If you want to get under a consultant’s skin, call them a FREELANCER.
It’s been an ongoing conversation in the solo world for years. What do we call ourselves?
Some people call themselves a “solo PR pro.”
Some people call themselves a “freelancer.”
And some people call themselves a consultant (or, an “independent consultant”).
You’re probably thinking: “Who cares?” Why does it matter what people call you?
I’ll tell you why.
Whether people want to admit it or not in this age of visual and online marketing, words still matter. Labels matter.
When you call yourself a FREELANCER, here’s the connotation that’s giving off to clients and potential clients:
* I may not do this forever, so I wouldn’t count on me being around forever. You may have to find someone else eventually.
* I bill by the hour–here’s my rate. It’s much cheaper than what you’d pay at an agency.
* What do you need done? I’ll do it? Just let me know what you need from me.
Is that a bit unfair? Maybe. But, it is what people think when they hear you label yourself as a FREELANCER. They may not tell you that–but it’s what they’re thinking.
Now, let’s try something else. Let’s say you described yourself as a CONSULTANT. What would clients and prospective clients think then?
* She is professional and this is her full-time job.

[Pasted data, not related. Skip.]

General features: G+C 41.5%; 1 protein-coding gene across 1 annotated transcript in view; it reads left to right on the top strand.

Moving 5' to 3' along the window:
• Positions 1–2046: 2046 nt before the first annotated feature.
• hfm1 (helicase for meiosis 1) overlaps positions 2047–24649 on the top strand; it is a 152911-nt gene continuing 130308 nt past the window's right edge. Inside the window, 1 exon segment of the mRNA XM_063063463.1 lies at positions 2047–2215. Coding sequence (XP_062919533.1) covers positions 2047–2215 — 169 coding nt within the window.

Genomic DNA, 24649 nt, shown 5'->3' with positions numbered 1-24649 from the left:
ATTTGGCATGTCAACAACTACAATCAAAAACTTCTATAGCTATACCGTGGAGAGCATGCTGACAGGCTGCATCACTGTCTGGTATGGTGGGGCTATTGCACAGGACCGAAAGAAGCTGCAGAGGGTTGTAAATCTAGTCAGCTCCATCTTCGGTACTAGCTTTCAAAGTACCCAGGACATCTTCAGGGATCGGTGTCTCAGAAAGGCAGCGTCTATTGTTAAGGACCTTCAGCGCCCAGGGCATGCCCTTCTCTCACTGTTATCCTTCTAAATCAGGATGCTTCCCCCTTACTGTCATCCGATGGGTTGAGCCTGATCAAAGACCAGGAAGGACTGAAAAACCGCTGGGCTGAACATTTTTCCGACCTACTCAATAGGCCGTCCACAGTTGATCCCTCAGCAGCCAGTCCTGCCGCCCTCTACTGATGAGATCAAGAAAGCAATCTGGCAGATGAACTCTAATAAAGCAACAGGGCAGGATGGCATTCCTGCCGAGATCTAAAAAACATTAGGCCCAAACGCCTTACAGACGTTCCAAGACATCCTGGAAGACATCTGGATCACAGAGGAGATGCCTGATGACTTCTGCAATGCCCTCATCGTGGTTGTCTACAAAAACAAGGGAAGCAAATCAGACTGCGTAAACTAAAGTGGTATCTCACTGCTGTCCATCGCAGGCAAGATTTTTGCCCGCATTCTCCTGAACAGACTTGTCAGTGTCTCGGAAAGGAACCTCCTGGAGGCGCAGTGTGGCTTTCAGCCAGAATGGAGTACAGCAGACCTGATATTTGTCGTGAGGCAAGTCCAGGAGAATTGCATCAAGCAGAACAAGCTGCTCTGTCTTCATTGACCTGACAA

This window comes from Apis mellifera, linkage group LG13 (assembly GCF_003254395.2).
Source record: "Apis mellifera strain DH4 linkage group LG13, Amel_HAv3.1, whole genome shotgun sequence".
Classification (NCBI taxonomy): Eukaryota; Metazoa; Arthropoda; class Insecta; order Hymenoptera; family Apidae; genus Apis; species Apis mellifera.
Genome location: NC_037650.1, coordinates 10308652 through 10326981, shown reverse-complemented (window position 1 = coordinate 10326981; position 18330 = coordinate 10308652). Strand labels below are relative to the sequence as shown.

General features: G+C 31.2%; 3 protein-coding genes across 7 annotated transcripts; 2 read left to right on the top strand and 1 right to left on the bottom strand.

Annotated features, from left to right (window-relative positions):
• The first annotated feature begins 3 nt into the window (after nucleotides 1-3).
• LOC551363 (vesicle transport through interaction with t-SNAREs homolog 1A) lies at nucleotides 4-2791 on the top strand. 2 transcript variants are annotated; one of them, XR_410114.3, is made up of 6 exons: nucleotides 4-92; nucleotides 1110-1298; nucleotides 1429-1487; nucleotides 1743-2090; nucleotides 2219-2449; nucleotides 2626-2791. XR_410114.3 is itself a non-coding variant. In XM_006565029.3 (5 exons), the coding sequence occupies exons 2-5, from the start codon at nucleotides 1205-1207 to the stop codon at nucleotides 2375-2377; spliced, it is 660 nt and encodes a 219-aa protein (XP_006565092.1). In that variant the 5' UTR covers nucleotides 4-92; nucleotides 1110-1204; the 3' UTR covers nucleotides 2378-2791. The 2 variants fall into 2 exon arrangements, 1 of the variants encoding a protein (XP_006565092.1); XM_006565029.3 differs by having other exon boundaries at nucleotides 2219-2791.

* I trust her to give me the best, most informed and ethical advice possible.
* I have problems and need solving. My consultant helps me make those problems go away. And, she even solves problems I didn’t even know I had!
See the difference?
A FREELANCER is someone who’s focused on tactical work. Someone who takes orders. Someone who bills by the hour.
Now, to be fair, there’s nothing wrong with that. If that’s what you want–there’s nothing wrong with that at all.
But, most of the solo consultants I talk with don’t want that kind of label–yet they continue to use that dirty word: FREELANCER.
On the other hand, consultants are people who advise senior-level executives.
They get invited to strategy and annual planning meetings (hello annual retainer budgets!).
They never share their hourly rate (or, at least rarely), because it’s all about solving the client’s problem.
See what I’m saying?
So, want clients to start taking you more seriously?
Start using the right language to describe yourself.